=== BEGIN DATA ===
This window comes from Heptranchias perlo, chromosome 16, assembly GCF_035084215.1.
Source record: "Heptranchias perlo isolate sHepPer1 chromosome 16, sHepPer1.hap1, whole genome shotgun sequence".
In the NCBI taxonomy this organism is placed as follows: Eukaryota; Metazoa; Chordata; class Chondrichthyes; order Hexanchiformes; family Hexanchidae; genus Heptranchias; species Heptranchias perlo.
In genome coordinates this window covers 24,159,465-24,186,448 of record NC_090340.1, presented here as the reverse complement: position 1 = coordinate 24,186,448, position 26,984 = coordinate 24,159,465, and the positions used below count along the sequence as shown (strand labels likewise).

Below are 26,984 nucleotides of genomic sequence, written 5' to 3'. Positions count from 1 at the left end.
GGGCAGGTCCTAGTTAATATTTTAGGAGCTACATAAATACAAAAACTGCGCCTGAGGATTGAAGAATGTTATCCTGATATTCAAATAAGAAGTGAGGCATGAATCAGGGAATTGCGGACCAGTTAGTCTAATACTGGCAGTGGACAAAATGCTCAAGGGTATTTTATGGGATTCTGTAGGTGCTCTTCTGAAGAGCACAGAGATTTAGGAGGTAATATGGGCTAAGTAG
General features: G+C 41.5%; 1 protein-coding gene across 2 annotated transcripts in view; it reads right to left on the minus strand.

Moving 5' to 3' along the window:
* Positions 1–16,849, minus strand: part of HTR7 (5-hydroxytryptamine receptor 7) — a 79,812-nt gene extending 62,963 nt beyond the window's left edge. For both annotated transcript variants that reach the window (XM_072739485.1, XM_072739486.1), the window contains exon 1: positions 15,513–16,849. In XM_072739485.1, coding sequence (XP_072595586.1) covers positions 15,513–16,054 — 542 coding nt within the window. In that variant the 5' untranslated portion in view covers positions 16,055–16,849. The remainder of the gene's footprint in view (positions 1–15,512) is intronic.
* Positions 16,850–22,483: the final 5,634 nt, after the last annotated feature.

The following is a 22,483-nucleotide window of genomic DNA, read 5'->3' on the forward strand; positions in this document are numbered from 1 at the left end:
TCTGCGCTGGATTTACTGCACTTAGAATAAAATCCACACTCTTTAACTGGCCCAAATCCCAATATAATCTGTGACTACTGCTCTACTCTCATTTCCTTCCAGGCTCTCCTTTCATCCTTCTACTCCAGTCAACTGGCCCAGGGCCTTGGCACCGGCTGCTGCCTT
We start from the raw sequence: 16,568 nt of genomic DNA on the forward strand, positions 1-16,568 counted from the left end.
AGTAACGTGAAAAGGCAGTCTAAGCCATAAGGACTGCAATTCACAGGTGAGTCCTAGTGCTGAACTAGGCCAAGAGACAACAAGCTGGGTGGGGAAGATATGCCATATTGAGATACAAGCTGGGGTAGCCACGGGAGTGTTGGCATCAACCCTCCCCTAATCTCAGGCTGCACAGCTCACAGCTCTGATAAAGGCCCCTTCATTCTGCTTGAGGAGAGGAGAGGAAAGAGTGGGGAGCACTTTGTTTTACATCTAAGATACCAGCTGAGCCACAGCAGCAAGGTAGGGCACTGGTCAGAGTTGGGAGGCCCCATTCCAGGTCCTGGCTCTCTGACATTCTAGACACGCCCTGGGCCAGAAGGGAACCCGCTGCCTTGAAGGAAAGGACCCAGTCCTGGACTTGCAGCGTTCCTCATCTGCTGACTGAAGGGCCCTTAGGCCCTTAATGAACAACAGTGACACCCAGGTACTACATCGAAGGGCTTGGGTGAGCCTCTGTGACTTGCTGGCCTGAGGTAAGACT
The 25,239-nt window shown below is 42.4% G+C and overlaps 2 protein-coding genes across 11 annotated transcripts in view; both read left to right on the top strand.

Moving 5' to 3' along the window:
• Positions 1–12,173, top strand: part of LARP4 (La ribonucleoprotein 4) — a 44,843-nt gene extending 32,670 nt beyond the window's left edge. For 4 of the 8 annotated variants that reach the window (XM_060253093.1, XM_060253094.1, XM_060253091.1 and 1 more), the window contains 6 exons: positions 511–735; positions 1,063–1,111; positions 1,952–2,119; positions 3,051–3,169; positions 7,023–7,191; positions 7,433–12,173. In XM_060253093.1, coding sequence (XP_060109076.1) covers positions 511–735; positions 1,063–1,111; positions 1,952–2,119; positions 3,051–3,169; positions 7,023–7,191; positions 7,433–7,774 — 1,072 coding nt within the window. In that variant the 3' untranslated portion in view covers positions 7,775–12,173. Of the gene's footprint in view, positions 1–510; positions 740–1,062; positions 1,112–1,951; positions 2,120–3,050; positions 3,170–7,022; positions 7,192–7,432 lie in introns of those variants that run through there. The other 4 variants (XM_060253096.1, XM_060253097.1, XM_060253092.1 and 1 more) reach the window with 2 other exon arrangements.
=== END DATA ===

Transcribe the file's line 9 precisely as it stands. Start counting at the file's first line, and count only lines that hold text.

* Positions 1–16,849, minus strand: part of HTR7 (5-hydroxytryptamine receptor 7) — a 79,812-nt gene extending 62,963 nt beyond the window's left edge. For both annotated transcript variants that reach the window (XM_072739485.1, XM_072739486.1), the window contains exon 1: positions 15,513–16,849. In XM_072739485.1, coding sequence (XP_072595586.1) covers positions 15,513–16,054 — 542 coding nt within the window. In that variant the 5' untranslated portion in view covers positions 16,055–16,849. The remainder of the gene's footprint in view (positions 1–15,512) is intronic.